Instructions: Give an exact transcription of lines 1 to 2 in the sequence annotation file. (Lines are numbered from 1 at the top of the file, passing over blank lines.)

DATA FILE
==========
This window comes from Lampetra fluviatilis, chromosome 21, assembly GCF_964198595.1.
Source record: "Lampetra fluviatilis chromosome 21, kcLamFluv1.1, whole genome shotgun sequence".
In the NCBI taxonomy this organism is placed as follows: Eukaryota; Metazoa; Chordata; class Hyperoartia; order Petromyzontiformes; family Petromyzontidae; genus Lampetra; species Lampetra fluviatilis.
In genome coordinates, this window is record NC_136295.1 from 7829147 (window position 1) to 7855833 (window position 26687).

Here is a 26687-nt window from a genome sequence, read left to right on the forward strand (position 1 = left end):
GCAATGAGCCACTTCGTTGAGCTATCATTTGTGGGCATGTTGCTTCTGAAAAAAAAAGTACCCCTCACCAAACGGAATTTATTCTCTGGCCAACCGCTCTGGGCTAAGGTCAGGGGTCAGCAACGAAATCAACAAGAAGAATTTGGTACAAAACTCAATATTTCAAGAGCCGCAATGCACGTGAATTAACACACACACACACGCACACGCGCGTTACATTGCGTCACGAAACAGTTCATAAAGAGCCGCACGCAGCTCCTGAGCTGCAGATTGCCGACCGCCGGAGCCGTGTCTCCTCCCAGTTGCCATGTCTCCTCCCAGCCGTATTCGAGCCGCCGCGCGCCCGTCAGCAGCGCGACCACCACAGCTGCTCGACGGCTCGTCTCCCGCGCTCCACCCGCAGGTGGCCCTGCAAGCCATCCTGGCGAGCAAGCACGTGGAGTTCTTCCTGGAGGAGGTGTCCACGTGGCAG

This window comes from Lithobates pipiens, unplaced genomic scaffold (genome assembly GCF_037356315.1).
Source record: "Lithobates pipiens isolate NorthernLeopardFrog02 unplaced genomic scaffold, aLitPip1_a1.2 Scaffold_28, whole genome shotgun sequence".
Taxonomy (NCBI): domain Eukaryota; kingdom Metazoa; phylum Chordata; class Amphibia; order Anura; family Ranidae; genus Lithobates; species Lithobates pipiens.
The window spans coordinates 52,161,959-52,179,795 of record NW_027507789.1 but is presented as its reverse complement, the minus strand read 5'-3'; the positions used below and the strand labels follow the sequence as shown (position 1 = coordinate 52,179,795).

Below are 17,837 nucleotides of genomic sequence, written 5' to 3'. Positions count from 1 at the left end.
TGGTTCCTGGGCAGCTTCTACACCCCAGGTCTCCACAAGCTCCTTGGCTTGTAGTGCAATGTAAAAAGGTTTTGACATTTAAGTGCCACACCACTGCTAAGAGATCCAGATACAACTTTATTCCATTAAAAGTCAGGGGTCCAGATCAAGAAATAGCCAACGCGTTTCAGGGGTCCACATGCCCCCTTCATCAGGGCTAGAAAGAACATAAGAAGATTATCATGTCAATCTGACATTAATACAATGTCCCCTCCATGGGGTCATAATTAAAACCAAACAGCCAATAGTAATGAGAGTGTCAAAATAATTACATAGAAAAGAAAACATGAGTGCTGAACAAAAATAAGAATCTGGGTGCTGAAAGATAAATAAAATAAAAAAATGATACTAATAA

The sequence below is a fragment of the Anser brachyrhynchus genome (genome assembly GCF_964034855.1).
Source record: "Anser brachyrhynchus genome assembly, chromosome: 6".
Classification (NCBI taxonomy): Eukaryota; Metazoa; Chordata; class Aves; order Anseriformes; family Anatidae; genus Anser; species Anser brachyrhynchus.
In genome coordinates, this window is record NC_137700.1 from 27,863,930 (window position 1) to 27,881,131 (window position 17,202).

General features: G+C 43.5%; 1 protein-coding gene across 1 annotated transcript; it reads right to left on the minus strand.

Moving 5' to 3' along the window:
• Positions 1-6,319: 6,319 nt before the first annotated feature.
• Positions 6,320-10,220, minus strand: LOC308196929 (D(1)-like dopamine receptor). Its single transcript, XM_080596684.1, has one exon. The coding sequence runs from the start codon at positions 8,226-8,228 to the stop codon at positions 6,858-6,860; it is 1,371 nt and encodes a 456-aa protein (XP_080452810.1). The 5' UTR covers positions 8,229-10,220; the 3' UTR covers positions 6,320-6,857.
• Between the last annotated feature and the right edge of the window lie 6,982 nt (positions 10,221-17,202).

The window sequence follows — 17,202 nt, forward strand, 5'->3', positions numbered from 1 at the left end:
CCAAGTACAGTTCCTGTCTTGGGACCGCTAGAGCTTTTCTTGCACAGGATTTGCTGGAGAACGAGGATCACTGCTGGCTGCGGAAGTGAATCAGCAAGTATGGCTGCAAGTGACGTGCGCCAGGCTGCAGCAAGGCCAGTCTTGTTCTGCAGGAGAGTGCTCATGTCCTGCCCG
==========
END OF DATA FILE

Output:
This window comes from Lampetra fluviatilis, chromosome 21, assembly GCF_964198595.1.
Source record: "Lampetra fluviatilis chromosome 21, kcLamFluv1.1, whole genome shotgun sequence".